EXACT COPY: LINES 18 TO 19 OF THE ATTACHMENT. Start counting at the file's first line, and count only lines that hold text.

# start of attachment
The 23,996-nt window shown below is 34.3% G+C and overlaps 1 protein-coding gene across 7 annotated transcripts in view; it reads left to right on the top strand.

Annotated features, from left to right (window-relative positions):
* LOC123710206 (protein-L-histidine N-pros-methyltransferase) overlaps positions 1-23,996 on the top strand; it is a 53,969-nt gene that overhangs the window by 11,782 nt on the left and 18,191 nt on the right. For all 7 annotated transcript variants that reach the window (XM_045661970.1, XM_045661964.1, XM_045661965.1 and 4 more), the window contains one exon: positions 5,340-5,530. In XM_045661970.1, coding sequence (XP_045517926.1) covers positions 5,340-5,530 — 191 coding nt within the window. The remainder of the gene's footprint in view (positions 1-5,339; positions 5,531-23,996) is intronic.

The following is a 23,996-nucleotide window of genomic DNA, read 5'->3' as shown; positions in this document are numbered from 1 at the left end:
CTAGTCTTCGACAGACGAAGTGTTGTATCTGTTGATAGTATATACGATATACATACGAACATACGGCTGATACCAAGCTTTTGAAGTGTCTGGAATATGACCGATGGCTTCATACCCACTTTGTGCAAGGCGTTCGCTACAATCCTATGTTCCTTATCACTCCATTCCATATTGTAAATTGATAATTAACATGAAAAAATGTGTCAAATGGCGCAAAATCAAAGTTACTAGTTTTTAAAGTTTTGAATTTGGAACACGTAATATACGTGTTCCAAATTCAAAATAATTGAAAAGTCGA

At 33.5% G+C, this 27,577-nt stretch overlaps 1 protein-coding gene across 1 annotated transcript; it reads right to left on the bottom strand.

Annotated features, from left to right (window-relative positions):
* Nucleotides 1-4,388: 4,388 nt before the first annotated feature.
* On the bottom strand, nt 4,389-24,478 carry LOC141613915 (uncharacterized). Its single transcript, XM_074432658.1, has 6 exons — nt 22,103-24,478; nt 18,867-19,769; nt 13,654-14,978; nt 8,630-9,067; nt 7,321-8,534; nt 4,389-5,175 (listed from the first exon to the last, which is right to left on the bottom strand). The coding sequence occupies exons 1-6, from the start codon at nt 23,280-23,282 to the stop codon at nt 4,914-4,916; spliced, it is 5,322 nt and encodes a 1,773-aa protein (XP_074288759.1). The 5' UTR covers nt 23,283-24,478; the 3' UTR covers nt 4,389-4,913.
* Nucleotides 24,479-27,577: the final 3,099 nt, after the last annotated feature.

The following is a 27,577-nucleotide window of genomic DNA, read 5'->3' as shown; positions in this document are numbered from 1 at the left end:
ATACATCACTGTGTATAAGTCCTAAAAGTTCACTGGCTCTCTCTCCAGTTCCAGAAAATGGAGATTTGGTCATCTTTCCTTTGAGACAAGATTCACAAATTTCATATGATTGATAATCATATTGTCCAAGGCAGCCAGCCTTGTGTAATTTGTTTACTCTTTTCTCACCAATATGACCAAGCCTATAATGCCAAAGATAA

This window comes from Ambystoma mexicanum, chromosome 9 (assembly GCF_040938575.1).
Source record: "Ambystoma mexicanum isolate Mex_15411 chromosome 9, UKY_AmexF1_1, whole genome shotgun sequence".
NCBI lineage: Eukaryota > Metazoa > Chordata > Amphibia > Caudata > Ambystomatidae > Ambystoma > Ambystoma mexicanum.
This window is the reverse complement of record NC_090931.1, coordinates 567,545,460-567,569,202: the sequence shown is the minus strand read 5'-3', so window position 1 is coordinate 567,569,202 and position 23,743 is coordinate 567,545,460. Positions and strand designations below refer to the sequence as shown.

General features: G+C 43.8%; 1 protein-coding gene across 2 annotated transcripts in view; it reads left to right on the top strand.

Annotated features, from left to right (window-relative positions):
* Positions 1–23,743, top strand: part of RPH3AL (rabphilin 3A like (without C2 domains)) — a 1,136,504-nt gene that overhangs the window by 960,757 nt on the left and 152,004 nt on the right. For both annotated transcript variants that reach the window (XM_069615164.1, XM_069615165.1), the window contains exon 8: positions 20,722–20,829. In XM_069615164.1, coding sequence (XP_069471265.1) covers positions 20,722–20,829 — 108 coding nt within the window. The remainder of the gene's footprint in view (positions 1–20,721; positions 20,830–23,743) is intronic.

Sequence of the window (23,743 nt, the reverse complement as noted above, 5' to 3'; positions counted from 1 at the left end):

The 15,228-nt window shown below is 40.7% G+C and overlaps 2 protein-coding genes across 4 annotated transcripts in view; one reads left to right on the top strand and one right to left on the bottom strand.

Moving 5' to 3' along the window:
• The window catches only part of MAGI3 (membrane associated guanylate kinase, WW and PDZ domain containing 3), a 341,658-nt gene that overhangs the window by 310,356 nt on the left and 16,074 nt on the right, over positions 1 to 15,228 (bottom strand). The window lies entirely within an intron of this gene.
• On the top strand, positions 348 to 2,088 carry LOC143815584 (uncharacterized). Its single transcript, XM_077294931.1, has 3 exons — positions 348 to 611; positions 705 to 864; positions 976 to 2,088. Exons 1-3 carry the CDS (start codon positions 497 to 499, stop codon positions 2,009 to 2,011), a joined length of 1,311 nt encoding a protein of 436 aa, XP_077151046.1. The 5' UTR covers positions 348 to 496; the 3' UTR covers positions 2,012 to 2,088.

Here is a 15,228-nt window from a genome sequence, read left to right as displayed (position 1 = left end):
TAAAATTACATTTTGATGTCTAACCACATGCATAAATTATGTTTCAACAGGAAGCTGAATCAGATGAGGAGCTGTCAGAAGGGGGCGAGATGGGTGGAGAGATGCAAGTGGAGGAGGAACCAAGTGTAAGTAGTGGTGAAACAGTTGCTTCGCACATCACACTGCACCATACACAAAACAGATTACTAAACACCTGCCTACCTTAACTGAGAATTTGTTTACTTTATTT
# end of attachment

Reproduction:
Annotated features, from left to right (window-relative positions):
* Positions 1–23,743, top strand: part of RPH3AL (rabphilin 3A like (without C2 domains)) — a 1,136,504-nt gene that overhangs the window by 960,757 nt on the left and 152,004 nt on the right. For both annotated transcript variants that reach the window (XM_069615164.1, XM_069615165.1), the window contains exon 8: positions 20,722–20,829. In XM_069615164.1, coding sequence (XP_069471265.1) covers positions 20,722–20,829 — 108 coding nt within the window. The remainder of the gene's footprint in view (positions 1–20,721; positions 20,830–23,743) is intronic.